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Vaccinations support all our relations and our transition back to on-campus learning

By University Advancement and Communications Posted: July 19, 2021 2:40 p.m.

Student who stuck it to COVID at the July 14 on-campus clinic.
Student who stuck it to COVID at the July 14 on-campus clinic. Photos by UAC

As we look forward to the 2021 Fall semester, and the return of more in-person classes and campus activities, the University’s top priority is ensuring the health and safety of our students, faculty and staff.

Therefore, although the province has relaxed most of its COVID-19 restrictions, the University is taking a more cautious approach such as limiting the number of in-person courses being held in the Fall 2021 semester, and at present requiring masks be worn in any public spaces on campus and social distancing is maintained. In addition, the University strongly encourages everyone that is eligible to be vaccinated to get vaccinated.

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U of R students sticking it to COVID. Photos by UAC

 

Recent information released by the province confirms that vaccines are very effective. The province reported that in June 2021 there were 2,032 COVID-19 cases, of which:

  • 36, or 1.8 per cent, were in fully vaccinated people;
  • 355, or 17.5 per cent were in people who had received their first vaccination shot;
  • 1641, or 80.8 per cent were in people who were not vaccinated or had received their first dose fewer than 3 weeks prior;
  • of the 102 people hospitalized for COVID-19 only 5 (4.9 per cent) were fully vaccinated;
  • none of the 21 people who received intensive care were fully vaccinated; and
  • all of the 15 deaths attributed to COVID-19 were in unvaccinated or partially vaccinated people.
Similar statistics across Canada and around the world are showing that the vaccines work and are effective against the new Delta and Lambda variants and that those who are unvaccinated are now the most at risk of COVID-19.
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On-campus vaccine clinic held on July 14, 2021. Photo by UAC

The Delta variant, which is quickly spreading in many provinces in Canada, is estimated to be 40 to 60 per cent more transmissible than the Alpha variant that is currently the dominant strain in Canada. The Delta variant also has an increased risk of hospitalization compared to Alpha. Fortunately, current research is showing that two doses of COVID-19 vaccines are highly effective against hospitalizations from the Delta variant.

The Lambda variant has also been detected in Canada but current information appears to indicate that mRNA vaccines, such as Moderna and Pfizer, will provide effective protection against it.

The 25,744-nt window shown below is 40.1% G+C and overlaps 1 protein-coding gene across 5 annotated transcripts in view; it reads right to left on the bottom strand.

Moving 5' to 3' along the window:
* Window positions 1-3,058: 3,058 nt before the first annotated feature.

“The science is clear that all of the approved vaccines work and, are very safe. Vaccines are reducing hospitalizations and death in Saskatchewan, across Canada, and around the world,” said Dr. Andrew Cameron, Infectious Disease Microbiologist at the University of Regina. “In addition to protecting vaccinated individuals from disease, each of the approved vaccines help protect those around us by reducing the spread of the virus.

“COVID vaccines have saved thousands of lives already. All eligible persons getting vaccinated as fast as possible can stop this pandemic and save millions of lives.”

The University’s Student Wellness Centre, in partnership with Alliance Pharmacy, has held several very successful on-campus, by appointment, vaccine clinics. Over 1,000 students, employees and immediate family members have been vaccinated and additional clinics are being planned.

“I’m very pleased that our on-campus clinics have been in high demand and usually fully booked within a few hours,” said Maureen Klenk NP, Associate Dean of Student Wellness. “Unfortunately, we have recently observed that vaccine hesitancy may be affecting some people’s willingness to book appointments when the Moderna vaccine is being offered. 

“It is vital for people not to vaccine shop or wait to get the same vaccine they received the first time. The risk of getting COVID is much greater for those who aren’t fully vaccinated than the potential risk of a serious side effect from any of the vaccines. All of the vaccines approved for use in Canada are safe, with the potential for similar, generally mild, side effects and can be used interchangeably.”

All Our Relations, the University’s 2020-25 Strategic Plan, recognizes that our strength lies in our relationships and our interconnectedness and that together we are stronger. The University is a community that cares about each other and prioritizes the well-being of our students, faculty, staff, and community partners. It is up to each of us to stick it to COVID and help end this horrible pandemic.

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